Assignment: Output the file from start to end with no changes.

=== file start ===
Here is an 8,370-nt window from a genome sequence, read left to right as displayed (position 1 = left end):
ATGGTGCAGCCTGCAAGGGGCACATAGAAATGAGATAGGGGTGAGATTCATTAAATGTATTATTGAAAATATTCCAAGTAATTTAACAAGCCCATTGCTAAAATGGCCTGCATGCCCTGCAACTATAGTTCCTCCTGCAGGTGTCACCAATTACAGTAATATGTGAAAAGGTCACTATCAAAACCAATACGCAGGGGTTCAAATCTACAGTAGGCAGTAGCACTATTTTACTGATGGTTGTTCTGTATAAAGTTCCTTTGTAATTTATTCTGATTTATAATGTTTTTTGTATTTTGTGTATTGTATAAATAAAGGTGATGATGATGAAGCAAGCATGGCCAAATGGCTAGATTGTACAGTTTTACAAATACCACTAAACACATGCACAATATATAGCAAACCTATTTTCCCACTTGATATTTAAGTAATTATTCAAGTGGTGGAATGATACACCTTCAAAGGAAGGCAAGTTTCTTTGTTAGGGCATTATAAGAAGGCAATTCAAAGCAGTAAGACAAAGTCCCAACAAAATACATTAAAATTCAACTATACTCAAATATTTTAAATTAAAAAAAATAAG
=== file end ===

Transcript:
Here is an 8,370-nt window from a genome sequence, read left to right as displayed (position 1 = left end):
ATGGTGCAGCCTGCAAGGGGCACATAGAAATGAGATAGGGGTGAGATTCATTAAATGTATTATTGAAAATATTCCAAGTAATTTAACAAGCCCATTGCTAAAATGGCCTGCATGCCCTGCAACTATAGTTCCTCCTGCAGGTGTCACCAATTACAGTAATATGTGAAAAGGTCACTATCAAAACCAATACGCAGGGGTTCAAATCTACAGTAGGCAGTAGCACTATTTTACTGATGGTTGTTCTGTATAAAGTTCCTTTGTAATTTATTCTGATTTATAATGTTTTTTGTATTTTGTGTATTGTATAAATAAAGGTGATGATGATGAAGCAAGCATGGCCAAATGGCTAGATTGTACAGTTTTACAAATACCACTAAACACATGCACAATATATAGCAAACCTATTTTCCCACTTGATATTTAAGTAATTATTCAAGTGGTGGAATGATACACCTTCAAAGGAAGGCAAGTTTCTTTGTTAGGGCATTATAAGAAGGCAATTCAAAGCAGTAAGACAAAGTCCCAACAAAATACATTAAAATTCAACTATACTCAAATATTTTAAATTAAAAAAAATAAG